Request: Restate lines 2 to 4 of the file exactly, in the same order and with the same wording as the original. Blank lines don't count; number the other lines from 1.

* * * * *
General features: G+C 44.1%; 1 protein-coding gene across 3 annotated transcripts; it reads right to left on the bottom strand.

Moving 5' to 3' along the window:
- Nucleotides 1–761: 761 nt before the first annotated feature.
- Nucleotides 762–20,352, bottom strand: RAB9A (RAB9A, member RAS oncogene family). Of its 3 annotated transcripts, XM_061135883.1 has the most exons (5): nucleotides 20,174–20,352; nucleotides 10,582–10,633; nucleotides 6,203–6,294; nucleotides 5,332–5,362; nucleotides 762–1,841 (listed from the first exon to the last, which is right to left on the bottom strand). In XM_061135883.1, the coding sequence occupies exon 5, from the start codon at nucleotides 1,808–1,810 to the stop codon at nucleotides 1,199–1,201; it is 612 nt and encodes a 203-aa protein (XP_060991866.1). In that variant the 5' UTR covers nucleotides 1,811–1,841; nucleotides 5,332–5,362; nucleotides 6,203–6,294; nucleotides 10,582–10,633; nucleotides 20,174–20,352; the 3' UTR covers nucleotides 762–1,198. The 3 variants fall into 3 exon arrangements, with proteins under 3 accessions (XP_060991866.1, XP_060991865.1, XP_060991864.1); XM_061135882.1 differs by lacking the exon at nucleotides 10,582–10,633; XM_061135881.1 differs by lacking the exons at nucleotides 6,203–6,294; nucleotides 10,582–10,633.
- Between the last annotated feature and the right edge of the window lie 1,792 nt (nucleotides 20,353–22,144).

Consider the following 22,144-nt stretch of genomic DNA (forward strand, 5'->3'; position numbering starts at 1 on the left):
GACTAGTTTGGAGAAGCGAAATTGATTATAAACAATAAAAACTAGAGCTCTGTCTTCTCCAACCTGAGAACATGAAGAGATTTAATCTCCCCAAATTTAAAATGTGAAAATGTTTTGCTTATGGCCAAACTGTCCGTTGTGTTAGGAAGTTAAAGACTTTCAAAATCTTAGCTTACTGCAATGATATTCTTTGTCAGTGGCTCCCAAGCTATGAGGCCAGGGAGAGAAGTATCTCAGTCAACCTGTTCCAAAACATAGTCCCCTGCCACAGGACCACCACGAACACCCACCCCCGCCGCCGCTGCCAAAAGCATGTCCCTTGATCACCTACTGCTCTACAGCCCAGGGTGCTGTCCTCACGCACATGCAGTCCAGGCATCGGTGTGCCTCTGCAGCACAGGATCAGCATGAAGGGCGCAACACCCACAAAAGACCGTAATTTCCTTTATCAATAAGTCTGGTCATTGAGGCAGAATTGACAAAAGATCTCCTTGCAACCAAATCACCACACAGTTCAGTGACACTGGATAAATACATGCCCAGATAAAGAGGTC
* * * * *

Moving 5' to 3' along the window:
- Nucleotides 1–761: 761 nt before the first annotated feature.
- Nucleotides 762–20,352, bottom strand: RAB9A (RAB9A, member RAS oncogene family). Of its 3 annotated transcripts, XM_061135883.1 has the most exons (5): nucleotides 20,174–20,352; nucleotides 10,582–10,633; nucleotides 6,203–6,294; nucleotides 5,332–5,362; nucleotides 762–1,841 (listed from the first exon to the last, which is right to left on the bottom strand). In XM_061135883.1, the coding sequence occupies exon 5, from the start codon at nucleotides 1,808–1,810 to the stop codon at nucleotides 1,199–1,201; it is 612 nt and encodes a 203-aa protein (XP_060991866.1). In that variant the 5' UTR covers nucleotides 1,811–1,841; nucleotides 5,332–5,362; nucleotides 6,203–6,294; nucleotides 10,582–10,633; nucleotides 20,174–20,352; the 3' UTR covers nucleotides 762–1,198. The 3 variants fall into 3 exon arrangements, with proteins under 3 accessions (XP_060991866.1, XP_060991865.1, XP_060991864.1); XM_061135882.1 differs by lacking the exon at nucleotides 10,582–10,633; XM_061135881.1 differs by lacking the exons at nucleotides 6,203–6,294; nucleotides 10,582–10,633.